Technology is in the process of completely changing the world of personal finance. Once upon a time, you came of age, started working, deposited paychecks in a bank account, and, if you so chose, opened up an investment portfolio through a professional broker. That, plus a general savings strategy and attention to your personal budget, would have more or less been the extent of what “personal finance” meant.
Now, however, the ever-expanding digital world has given us all kinds of control over our finances and potential investments than ever before. And this leads young adults and other people who don’t have a great deal of experience in financial management to take matters into their own hands, for better or worse.
Consider just a few examples….
Mobile Bank Accounts - It really wasn’t that long ago that a bank account resided in an actual bank. Now, however, various apps - from official banks and otherwise - can effectively serve as mobile bank accounts for us.
We can manage accounts, transfer money, deposit checks, and even order debit cards directly from services like PayPal and Cash App, to say nothing of having full control over bank accounts through the banks’ own apps. All of this amounts to people having quicker and more direct control over their finances.
Cryptocurrency - Cryptocurrency is a brand new resource, and while many aren’t taking it seriously, others are buying into it as everything from an alternative form of money to an investment asset. In Africa in particular, cryptocurrency is presenting opportunities for the unbanked, providing a sort of all-digital financial system that is in some cases more accessible than traditional financial institutions.
Here, people haven’t just gained control over a particular asset, but over a whole new type of economy in the making. See also the article "Bitcoin to Rand" illustrating the South African setting.
Digital Investment - Perhaps most importantly, people have also gained a brand new ability to invest with incredible ease via mobile apps and new companies. Services like Robinhood have introduced low-start investments (you don’t have to buy a whole share, but can instead buy a fraction of one), with no fees whatsoever. They’re practically inviting inexperienced people to dip their toes into the stock market, and millions are doing just that.
The notion of personal investment or managing your own portfolio has taken on entirely new meaning. There are now whole lists of apps specifically recommended for “timid first-time investors!”
These ideas, programs, and services can be very helpful or very harmful depending on how they’re used. But their existence is ultimately only part of the personal finance issue facing so many young people and beginners today. The other part is that many of us tend to go into using these services with the assumption that we’ve learned something about personal finance, business, or investment - often from sources of entertainment and amusement.
Again, consider a few examples….
Shark Tank - Shark Tank has done something remarkable, which is that it has made average viewers feel like venture capitalists. The show places four or five mega-investors on a sort of panel to hear pitches from budding businesses, and follows along as they decide whether or not to buy in. It’s actually a very educational show in that it can teach the basics of how venture capital works. But it also naturally makes a lot of people feel like expert investors who are ultimately just fans of a show.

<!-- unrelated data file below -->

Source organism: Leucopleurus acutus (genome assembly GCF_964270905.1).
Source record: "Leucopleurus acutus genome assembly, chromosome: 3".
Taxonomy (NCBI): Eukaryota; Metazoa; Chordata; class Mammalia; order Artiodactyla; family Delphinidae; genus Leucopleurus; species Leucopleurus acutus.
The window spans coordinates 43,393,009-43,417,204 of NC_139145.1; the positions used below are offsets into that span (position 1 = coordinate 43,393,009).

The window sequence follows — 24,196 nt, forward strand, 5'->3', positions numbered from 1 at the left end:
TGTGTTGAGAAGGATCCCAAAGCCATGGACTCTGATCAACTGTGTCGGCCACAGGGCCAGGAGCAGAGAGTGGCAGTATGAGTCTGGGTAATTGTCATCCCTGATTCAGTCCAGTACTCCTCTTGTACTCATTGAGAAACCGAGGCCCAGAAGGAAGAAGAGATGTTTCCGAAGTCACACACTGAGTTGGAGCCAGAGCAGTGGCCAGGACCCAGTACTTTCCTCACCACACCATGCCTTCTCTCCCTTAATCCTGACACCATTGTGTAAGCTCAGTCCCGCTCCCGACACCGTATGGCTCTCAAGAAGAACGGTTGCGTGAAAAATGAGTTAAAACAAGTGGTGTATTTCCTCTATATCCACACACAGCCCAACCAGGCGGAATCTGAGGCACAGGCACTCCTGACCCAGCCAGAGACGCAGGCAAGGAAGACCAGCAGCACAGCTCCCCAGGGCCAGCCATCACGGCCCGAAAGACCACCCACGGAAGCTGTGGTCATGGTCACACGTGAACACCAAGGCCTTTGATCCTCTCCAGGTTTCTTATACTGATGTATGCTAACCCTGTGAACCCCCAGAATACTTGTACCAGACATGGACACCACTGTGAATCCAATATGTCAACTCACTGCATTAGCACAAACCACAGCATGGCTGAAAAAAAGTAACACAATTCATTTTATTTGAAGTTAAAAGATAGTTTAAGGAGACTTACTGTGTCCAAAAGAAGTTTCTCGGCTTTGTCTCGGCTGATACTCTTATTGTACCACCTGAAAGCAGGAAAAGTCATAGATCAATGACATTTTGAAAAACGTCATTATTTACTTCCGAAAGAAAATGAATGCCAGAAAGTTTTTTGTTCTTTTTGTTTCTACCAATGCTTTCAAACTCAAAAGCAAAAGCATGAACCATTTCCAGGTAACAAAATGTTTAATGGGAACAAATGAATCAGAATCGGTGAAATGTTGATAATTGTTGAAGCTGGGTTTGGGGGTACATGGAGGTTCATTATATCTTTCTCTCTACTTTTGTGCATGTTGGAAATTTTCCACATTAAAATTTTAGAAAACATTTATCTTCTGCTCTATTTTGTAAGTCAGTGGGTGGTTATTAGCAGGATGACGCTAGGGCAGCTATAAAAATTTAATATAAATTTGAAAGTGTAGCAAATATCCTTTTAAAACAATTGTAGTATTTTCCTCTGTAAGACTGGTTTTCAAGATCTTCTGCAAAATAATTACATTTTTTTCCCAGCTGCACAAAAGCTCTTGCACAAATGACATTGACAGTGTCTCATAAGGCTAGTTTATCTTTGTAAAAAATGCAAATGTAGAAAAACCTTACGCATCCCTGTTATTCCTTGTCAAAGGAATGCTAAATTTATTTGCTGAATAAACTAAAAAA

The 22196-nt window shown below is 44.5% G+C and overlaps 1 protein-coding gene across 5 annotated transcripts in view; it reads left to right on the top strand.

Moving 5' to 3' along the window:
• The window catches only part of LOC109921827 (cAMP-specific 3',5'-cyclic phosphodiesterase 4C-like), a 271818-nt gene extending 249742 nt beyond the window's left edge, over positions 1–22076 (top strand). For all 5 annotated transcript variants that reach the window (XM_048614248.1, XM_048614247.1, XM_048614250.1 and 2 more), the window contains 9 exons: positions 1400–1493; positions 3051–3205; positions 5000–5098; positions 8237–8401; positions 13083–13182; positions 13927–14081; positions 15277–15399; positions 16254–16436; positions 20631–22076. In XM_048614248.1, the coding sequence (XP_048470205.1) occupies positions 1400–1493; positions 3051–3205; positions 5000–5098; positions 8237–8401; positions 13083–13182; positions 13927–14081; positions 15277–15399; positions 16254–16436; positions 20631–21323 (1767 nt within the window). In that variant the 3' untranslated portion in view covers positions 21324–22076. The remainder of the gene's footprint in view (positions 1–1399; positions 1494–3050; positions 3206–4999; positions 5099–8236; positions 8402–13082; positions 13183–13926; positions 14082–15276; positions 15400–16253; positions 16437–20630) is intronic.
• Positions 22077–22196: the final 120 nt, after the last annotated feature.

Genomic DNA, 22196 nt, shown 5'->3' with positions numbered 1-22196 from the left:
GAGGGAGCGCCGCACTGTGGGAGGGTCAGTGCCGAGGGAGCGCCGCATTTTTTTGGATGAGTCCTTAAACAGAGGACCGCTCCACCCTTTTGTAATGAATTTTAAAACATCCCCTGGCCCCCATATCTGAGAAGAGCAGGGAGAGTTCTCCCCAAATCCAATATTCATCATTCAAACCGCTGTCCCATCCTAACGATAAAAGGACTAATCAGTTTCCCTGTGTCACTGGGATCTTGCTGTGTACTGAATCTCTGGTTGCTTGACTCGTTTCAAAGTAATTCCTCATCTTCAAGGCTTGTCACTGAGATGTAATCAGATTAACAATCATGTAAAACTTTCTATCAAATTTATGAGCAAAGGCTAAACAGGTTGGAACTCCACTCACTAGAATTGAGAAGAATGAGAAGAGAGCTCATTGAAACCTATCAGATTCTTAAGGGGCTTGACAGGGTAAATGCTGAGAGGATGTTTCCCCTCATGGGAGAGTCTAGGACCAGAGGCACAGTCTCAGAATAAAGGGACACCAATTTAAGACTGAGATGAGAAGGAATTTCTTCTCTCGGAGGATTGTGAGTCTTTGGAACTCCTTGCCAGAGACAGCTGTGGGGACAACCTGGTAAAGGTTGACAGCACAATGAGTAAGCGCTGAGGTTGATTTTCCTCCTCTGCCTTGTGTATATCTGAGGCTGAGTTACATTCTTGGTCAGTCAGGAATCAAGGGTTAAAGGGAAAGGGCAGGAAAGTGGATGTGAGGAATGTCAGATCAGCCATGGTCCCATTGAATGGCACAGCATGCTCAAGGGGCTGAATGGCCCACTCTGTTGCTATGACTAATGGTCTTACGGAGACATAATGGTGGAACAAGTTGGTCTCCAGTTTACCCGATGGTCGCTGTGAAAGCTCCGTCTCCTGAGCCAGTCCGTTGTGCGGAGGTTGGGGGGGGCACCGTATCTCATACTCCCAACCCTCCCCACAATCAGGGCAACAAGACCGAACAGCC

The Apprentice - The Apprentice has been hot and cold over the years, and is now perhaps best known for having helped to launch Donald Trump to entertainment fame years before he entered the political arena.
Now, the UK version of the show has been catapulted into the top realms of reality TV, where it shows off all kinds of different aspects of high-end business to innumerable viewers. The Apprentice is less set in its ways than Shark Tank, but suffice it to say its lessons can make its viewers feel like shrewd businesspeople and professional experts, when - again - they’re really just fans.
Financial Podcasts - Finance-related entertainment is not limited just to business and investing television shows. In the age of podcasts in which we find ourselves, there are also all kinds of audio-only programs that are specifically designed to teach personal finance.
These are actually legitimately educational and can address specific topics people need help with. That said, it’s still easy for listeners to get sucked in because they like a given podcast hope, and to run with advice a little too readily.
Considering it all together we can safely conclude that many people these days, and particularly young people, are at least trying to learn personal finance from entertainment, and are then putting their lessons into practice on their own. As to whether these entertainment-related sources can effectively teach financial strategies or practices however, can only be answered on a case-by-case basis.
Frankly, episodes of these shows or podcasts can in fact provide useful information about business, investing, and financial management. But it’s still important for people not to take their advice blindly.
Clinton Soto is from New York, New York, enjoys the NBA and loves studying the finance market with a cup of tea.